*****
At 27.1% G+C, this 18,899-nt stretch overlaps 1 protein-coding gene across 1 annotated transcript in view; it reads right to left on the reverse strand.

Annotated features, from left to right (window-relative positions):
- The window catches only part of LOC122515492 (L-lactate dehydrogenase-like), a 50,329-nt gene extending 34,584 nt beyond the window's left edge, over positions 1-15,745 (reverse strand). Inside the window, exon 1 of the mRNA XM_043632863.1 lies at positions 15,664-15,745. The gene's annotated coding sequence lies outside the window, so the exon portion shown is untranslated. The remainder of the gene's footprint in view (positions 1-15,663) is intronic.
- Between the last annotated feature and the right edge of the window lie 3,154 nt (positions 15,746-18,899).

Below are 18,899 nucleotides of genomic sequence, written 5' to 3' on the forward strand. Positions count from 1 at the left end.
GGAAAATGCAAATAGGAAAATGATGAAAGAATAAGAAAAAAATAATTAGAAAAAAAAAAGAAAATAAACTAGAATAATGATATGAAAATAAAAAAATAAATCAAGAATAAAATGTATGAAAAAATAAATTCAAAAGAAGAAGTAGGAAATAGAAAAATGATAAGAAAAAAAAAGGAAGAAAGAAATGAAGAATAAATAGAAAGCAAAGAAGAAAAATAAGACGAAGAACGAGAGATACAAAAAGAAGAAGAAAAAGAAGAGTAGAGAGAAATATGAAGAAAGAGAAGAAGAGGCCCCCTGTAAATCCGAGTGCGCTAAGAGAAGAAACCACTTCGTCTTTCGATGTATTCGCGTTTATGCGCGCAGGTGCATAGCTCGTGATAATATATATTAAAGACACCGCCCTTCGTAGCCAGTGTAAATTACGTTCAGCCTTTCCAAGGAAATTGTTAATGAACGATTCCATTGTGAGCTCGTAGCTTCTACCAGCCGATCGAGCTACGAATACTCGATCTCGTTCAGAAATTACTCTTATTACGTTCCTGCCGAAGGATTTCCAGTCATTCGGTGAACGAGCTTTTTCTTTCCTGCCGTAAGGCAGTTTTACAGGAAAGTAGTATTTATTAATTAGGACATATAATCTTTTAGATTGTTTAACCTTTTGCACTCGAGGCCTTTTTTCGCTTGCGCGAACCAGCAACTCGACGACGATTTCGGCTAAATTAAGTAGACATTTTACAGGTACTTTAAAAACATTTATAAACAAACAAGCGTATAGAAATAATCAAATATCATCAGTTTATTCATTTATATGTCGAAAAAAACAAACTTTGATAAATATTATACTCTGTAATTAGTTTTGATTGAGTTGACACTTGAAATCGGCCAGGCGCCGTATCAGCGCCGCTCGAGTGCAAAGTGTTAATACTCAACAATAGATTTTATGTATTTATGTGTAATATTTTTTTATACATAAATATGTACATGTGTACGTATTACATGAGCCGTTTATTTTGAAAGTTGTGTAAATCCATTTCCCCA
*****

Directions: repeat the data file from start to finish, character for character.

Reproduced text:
At 27.1% G+C, this 18,899-nt stretch overlaps 1 protein-coding gene across 1 annotated transcript in view; it reads right to left on the reverse strand.

Annotated features, from left to right (window-relative positions):
- The window catches only part of LOC122515492 (L-lactate dehydrogenase-like), a 50,329-nt gene extending 34,584 nt beyond the window's left edge, over positions 1-15,745 (reverse strand). Inside the window, exon 1 of the mRNA XM_043632863.1 lies at positions 15,664-15,745. The gene's annotated coding sequence lies outside the window, so the exon portion shown is untranslated. The remainder of the gene's footprint in view (positions 1-15,663) is intronic.
- Between the last annotated feature and the right edge of the window lie 3,154 nt (positions 15,746-18,899).

Below are 18,899 nucleotides of genomic sequence, written 5' to 3' on the forward strand. Positions count from 1 at the left end.
GGAAAATGCAAATAGGAAAATGATGAAAGAATAAGAAAAAAATAATTAGAAAAAAAAAAGAAAATAAACTAGAATAATGATATGAAAATAAAAAAATAAATCAAGAATAAAATGTATGAAAAAATAAATTCAAAAGAAGAAGTAGGAAATAGAAAAATGATAAGAAAAAAAAAGGAAGAAAGAAATGAAGAATAAATAGAAAGCAAAGAAGAAAAATAAGACGAAGAACGAGAGATACAAAAAGAAGAAGAAAAAGAAGAGTAGAGAGAAATATGAAGAAAGAGAAGAAGAGGCCCCCTGTAAATCCGAGTGCGCTAAGAGAAGAAACCACTTCGTCTTTCGATGTATTCGCGTTTATGCGCGCAGGTGCATAGCTCGTGATAATATATATTAAAGACACCGCCCTTCGTAGCCAGTGTAAATTACGTTCAGCCTTTCCAAGGAAATTGTTAATGAACGATTCCATTGTGAGCTCGTAGCTTCTACCAGCCGATCGAGCTACGAATACTCGATCTCGTTCAGAAATTACTCTTATTACGTTCCTGCCGAAGGATTTCCAGTCATTCGGTGAACGAGCTTTTTCTTTCCTGCCGTAAGGCAGTTTTACAGGAAAGTAGTATTTATTAATTAGGACATATAATCTTTTAGATTGTTTAACCTTTTGCACTCGAGGCCTTTTTTCGCTTGCGCGAACCAGCAACTCGACGACGATTTCGGCTAAATTAAGTAGACATTTTACAGGTACTTTAAAAACATTTATAAACAAACAAGCGTATAGAAATAATCAAATATCATCAGTTTATTCATTTATATGTCGAAAAAAACAAACTTTGATAAATATTATACTCTGTAATTAGTTTTGATTGAGTTGACACTTGAAATCGGCCAGGCGCCGTATCAGCGCCGCTCGAGTGCAAAGTGTTAATACTCAACAATAGATTTTATGTATTTATGTGTAATATTTTTTTATACATAAATATGTACATGTGTACGTATTACATGAGCCGTTTATTTTGAAAGTTGTGTAAATCCATTTCCCCA